Bill would allow guns at the post office
By Cole Grant
The House Judiciary Committee heard testimony on four bills about gun control Tuesday morning at the 2017 Montana Legislature.
House Bill 246 would allow firearms on postal service property in Montana, overriding a federal rule that prohibits it. This would include inside the post office, as well as the parking lot.
Rep. Seth Berglee, R-Joliet, spoke in favor of the bill.
“And even people that concealed carry, to say that you can’t just take it off and leave it in your vehicle, that that too would be illegal, I don’t think that’s really in keeping with the traditions of Montana,” he said.
Mark Murphy, representign the Montana Association of Chiefs of Police, spoke against the bill.
“Our officers take an oath to the United States Constitution and to enforce all the laws,” he said. “This will put us in a position of violating the oath that we take when we start.”
The other three bills had to do with revising concealed-carry laws.
Cole Grant is a reporter with the UM Legislative News Service, a partnership of the University of Montana School of Journalism, the Montana Broadcasters Association and the Greater Montana Foundation.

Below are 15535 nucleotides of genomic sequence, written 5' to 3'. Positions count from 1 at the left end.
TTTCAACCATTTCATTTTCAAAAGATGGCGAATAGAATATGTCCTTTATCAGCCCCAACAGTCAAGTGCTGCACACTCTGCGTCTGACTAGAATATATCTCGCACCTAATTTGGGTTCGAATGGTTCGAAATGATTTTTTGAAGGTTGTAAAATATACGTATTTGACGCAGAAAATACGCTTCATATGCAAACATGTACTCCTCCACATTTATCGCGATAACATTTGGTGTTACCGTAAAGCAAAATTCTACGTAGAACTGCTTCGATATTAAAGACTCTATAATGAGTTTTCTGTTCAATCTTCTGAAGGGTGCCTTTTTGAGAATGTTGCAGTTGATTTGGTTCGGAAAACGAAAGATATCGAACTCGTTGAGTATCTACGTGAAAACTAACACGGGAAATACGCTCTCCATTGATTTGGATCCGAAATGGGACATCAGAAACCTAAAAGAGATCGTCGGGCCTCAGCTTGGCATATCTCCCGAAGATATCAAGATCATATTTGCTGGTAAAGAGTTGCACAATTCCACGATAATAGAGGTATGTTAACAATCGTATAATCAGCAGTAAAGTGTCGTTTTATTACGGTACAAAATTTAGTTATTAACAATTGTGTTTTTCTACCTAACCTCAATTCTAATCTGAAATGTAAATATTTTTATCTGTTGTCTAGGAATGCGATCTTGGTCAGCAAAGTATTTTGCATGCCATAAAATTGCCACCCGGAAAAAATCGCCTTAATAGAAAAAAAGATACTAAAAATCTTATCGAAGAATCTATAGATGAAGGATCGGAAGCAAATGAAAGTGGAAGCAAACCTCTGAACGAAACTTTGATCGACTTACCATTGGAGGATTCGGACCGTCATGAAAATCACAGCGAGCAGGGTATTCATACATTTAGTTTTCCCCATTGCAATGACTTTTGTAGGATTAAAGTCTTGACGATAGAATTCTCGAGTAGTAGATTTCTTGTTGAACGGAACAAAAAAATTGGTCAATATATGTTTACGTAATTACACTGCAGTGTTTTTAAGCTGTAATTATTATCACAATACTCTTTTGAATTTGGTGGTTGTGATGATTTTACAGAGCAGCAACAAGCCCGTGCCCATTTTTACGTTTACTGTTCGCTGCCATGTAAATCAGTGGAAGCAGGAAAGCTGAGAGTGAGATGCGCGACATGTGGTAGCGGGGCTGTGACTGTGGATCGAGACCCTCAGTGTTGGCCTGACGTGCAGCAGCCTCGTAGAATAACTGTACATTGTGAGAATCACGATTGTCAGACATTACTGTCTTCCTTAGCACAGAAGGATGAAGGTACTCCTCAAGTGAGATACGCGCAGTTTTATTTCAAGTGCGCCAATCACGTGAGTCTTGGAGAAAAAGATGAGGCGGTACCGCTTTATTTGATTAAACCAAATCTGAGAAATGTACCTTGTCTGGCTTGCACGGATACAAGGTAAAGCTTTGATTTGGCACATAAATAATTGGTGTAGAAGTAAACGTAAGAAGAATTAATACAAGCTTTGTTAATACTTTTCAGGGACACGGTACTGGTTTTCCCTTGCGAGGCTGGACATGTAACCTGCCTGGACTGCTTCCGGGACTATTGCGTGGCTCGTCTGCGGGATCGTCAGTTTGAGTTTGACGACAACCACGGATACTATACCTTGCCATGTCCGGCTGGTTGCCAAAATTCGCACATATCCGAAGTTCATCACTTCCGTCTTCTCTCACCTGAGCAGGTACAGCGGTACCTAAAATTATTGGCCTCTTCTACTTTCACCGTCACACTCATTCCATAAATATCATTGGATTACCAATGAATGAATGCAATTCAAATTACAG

Grants aimed at suicide prevention
By Freddy Monares
Lawmakers are considering a bill that would award grants through the Office of Public Instruction to develop a district-wide system of support to prevent students from committing suicide.
House Bill 265 would require schools that receive the grant adopt and implement a suicide-prevention plan outlined in the bill.
Democratic Rep. Mary Ann Dunwell is the sponsor of the bill. She says there are currently several programs across the state in schools that are working to prevent suicide.
“It’s piecemeal,” she said. “What I want to do is make this part of a long-term system improvement as we move forward with public education.”
The bill would give schools across the state the opportunity to take advantage of a prevention plan. Dunwell says she’s talked to the Superintendent of Public Instruction Elsie Arntzen.
“Suicide prevention is a priority of hers. She looked right in my eyes and said, ‘we need to do something,’” Dunwell said.
The bill says the money to fund the program would come from a 1 percent increase in the sales tax for car rentals, raising the rate to 5 percent.
“Tourists would be paying for this for Montanans to enjoy the quality of life and address some of the mental health challenges many of us share,” Dunwell said.
The House Education committee will hear the bill Wednesday.
Freddy Monares is a reporter with the UM Legislative News Service, a partnership of the University of Montana School of Journalism, the Montana Broadcasters Association and the Greater Montana Foundation.